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Deductibles, Coverages, and Car Insurance Rates

Deductibles, Coverages, and Car Insurance Rates

When shopping for car insurance, you have a wide range of options. In general, the more coverage you get, the higher your car insurance rates.

You can go for a low-end plan that costs very little per month and offers little when you make a claim, or you can go for the other extreme, with high monthly premiums and substantial payouts for all kinds of claims.

Before speaking to your car insurance agent and deciding on your policy details, it's best to understand how both car insurance deductibles and coverages affect your car insurance rates.

What Is a Car Insurance Deductible?

Your auto insurance deductible is the amount that you pay out of pocket for damages from a car accident before your insurance company chips in.

Example 1:

You get into a car accident and are found to be at fault, meaning you have to pay the damages.

  • Your estimated repair costs are $1,400.
  • Your deductible is $500.

You would pay $500, and your car insurance company would pay the remaining $900.

Example 2:

You get into an accident.

  • Your damages are $480.
  • Your deductible is $500.

You would pay the entire amount of $480, because it is less than your deductible.

How Car Insurance Deductibles Affect Rates

Rates and deductibles are inversely related; the higher your deductible, the lower your auto insurance rates.

The reason for this is that you are “assuming more risk." That is, you are taking on more risk because if you get into an accident, you will need to pay more out of pocket than if you had chosen a lower deductible.

Since a higher deductible effectively amounts to lower risk and potential costs for the car insurance company, your premiums will be lower.

Selecting a Deductible

You decide the amount of your car insurance deductible. You might be given a choice of certain increments, such as $250, $500, $1,000, and $1,500.

When choosing, you must decide how much risk you're willing to accept or how much you can afford to pay out of pocket if you get into an accident. Remember that your insurance provider will not pay a penny toward your claim until you first pay your deductible amount.

Always consider the following when picking your deductible amount:

  • Your current finances. If you are short on cash, you might be tempted to select a high deductible to save on your monthly premiums, but this strategy can backfire if you do not have enough money in your bank account to cover your deductible should you need it.
    • Example: If you have $749 in the bank, a $1,000 deductible won't make sense because you do not have the money to cover it.
  • Your driving record. If you drive safely and have never had an accident, you might consider lowering your car insurance rates with a higher deductible.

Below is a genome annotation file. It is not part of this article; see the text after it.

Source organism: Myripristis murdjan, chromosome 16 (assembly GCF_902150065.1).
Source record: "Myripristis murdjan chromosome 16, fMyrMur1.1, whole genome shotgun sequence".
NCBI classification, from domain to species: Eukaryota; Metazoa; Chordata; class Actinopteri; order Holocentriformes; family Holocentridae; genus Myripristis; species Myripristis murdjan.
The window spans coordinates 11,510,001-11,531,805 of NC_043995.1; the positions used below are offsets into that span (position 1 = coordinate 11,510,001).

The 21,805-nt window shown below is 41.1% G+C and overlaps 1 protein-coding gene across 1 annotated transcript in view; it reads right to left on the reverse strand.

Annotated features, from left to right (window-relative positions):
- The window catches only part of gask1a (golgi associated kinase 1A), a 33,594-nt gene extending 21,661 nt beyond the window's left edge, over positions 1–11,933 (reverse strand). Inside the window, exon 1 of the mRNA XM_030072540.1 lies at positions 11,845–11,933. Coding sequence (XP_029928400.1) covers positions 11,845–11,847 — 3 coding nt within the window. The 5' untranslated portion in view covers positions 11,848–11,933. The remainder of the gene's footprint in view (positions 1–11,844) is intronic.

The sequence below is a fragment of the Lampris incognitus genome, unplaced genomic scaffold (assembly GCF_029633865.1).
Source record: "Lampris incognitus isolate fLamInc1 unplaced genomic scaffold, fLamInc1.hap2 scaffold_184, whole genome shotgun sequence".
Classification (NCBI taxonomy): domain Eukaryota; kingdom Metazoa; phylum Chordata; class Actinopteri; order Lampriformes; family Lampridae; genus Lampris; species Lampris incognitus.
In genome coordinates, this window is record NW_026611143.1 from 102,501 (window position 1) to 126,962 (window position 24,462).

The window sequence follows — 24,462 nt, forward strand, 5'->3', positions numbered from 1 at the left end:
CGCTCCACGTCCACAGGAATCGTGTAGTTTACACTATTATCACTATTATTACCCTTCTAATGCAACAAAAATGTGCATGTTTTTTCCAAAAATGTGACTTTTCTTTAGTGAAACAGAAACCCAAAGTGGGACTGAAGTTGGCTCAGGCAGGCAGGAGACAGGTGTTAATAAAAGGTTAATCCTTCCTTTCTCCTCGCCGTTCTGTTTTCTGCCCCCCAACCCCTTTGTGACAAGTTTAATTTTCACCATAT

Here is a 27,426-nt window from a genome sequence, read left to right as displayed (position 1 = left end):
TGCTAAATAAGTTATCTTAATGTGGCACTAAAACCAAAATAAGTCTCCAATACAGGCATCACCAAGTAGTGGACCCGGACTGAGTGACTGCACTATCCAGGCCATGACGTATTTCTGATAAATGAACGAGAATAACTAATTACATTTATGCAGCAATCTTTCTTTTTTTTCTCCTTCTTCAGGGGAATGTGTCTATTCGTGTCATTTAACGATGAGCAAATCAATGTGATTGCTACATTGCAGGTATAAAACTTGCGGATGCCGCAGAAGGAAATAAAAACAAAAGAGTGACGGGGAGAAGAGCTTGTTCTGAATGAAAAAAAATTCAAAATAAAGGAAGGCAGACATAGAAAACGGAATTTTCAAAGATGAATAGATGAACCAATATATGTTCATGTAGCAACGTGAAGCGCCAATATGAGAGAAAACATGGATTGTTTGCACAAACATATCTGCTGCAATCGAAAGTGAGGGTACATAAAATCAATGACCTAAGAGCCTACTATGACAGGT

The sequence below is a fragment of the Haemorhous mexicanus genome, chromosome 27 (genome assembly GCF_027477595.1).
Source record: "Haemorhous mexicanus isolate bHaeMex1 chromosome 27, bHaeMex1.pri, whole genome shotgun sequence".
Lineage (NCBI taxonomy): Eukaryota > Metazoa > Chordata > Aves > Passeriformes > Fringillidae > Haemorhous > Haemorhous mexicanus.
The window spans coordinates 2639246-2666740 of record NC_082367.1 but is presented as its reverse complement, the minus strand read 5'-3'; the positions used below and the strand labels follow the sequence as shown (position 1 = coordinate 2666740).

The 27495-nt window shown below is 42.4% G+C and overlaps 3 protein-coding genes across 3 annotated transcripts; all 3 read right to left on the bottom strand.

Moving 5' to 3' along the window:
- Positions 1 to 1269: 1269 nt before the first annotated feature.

Finally, always ask yourself the following question:

Will the money I save in auto insurance premiums justify taking on higher risk and a higher auto insurance deductible?

Often, the answer is “no," because a policy with a lower car insurance deductible may not be that much more expensive than a policy with a high deductible.

Deciding on Your Coverage

Another major factor in your car insurance rates is the coverages you choose to carry on your policy. You will pay more for higher coverage limits and for carrying optional coverages; however, these optional coverages may offer much-needed protection in case of an accident or other vehicle-related incident.

Liability insurance is typically a legal requirement; however, other coverages such as collision and comprehensive are generally optional.

Reducing coverages can save you money on premiums, but can be financially disastrous if you end up in an expensive predicament.

For example, if you are the victim of severe vandalism or theft, comprehensive coverage can help pay for your costs. Without it, you are responsible for handling them on your own.

The right amount of car insurance is not the same for each individual, and you need to look at your own situation to determine:

  • The coverages you need.
  • The deductibles you can afford.

Manage your risk wisely by being realistic and considering the likely events that can happen. To learn all about the different coverage types, check out our Car Insurance Coverages section.

Once you're ready to buy insurance, make sure you speak to your car insurance agent about the details of their coverage so you know exactly what to purchase for your needs. You can also get an online quote to find the right coverages to fit your needs.

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